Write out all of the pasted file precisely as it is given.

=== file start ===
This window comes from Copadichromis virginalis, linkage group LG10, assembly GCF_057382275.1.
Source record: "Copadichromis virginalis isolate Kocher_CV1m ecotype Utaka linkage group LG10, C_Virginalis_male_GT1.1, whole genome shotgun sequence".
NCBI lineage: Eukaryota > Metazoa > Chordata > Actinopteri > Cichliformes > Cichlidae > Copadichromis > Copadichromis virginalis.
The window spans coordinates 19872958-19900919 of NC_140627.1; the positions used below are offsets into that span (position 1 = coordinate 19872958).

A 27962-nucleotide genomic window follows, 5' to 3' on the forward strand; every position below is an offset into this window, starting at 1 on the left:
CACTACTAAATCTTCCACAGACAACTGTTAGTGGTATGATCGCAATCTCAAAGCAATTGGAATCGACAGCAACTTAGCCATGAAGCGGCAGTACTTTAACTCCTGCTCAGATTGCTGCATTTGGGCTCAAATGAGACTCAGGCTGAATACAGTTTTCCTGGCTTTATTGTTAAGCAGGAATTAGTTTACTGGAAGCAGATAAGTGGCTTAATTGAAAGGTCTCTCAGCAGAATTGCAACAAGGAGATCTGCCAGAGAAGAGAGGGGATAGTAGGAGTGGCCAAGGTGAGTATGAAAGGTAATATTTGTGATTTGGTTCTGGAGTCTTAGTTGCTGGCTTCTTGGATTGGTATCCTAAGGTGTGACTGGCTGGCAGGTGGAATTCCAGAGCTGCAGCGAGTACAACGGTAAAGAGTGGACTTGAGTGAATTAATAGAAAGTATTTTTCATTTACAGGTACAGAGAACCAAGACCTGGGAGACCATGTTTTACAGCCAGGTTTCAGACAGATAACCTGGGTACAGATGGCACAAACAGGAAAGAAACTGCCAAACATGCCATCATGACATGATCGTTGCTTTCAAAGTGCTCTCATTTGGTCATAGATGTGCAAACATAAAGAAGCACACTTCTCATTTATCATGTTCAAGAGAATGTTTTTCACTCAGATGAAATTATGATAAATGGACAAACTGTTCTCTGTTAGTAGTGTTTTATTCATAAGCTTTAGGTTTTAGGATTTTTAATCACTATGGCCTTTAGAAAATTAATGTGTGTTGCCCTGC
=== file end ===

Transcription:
This window comes from Copadichromis virginalis, linkage group LG10, assembly GCF_057382275.1.
Source record: "Copadichromis virginalis isolate Kocher_CV1m ecotype Utaka linkage group LG10, C_Virginalis_male_GT1.1, whole genome shotgun sequence".
NCBI lineage: Eukaryota > Metazoa > Chordata > Actinopteri > Cichliformes > Cichlidae > Copadichromis > Copadichromis virginalis.
The window spans coordinates 19872958-19900919 of NC_140627.1; the positions used below are offsets into that span (position 1 = coordinate 19872958).

A 27962-nucleotide genomic window follows, 5' to 3' on the forward strand; every position below is an offset into this window, starting at 1 on the left:
CACTACTAAATCTTCCACAGACAACTGTTAGTGGTATGATCGCAATCTCAAAGCAATTGGAATCGACAGCAACTTAGCCATGAAGCGGCAGTACTTTAACTCCTGCTCAGATTGCTGCATTTGGGCTCAAATGAGACTCAGGCTGAATACAGTTTTCCTGGCTTTATTGTTAAGCAGGAATTAGTTTACTGGAAGCAGATAAGTGGCTTAATTGAAAGGTCTCTCAGCAGAATTGCAACAAGGAGATCTGCCAGAGAAGAGAGGGGATAGTAGGAGTGGCCAAGGTGAGTATGAAAGGTAATATTTGTGATTTGGTTCTGGAGTCTTAGTTGCTGGCTTCTTGGATTGGTATCCTAAGGTGTGACTGGCTGGCAGGTGGAATTCCAGAGCTGCAGCGAGTACAACGGTAAAGAGTGGACTTGAGTGAATTAATAGAAAGTATTTTTCATTTACAGGTACAGAGAACCAAGACCTGGGAGACCATGTTTTACAGCCAGGTTTCAGACAGATAACCTGGGTACAGATGGCACAAACAGGAAAGAAACTGCCAAACATGCCATCATGACATGATCGTTGCTTTCAAAGTGCTCTCATTTGGTCATAGATGTGCAAACATAAAGAAGCACACTTCTCATTTATCATGTTCAAGAGAATGTTTTTCACTCAGATGAAATTATGATAAATGGACAAACTGTTCTCTGTTAGTAGTGTTTTATTCATAAGCTTTAGGTTTTAGGATTTTTAATCACTATGGCCTTTAGAAAATTAATGTGTGTTGCCCTGC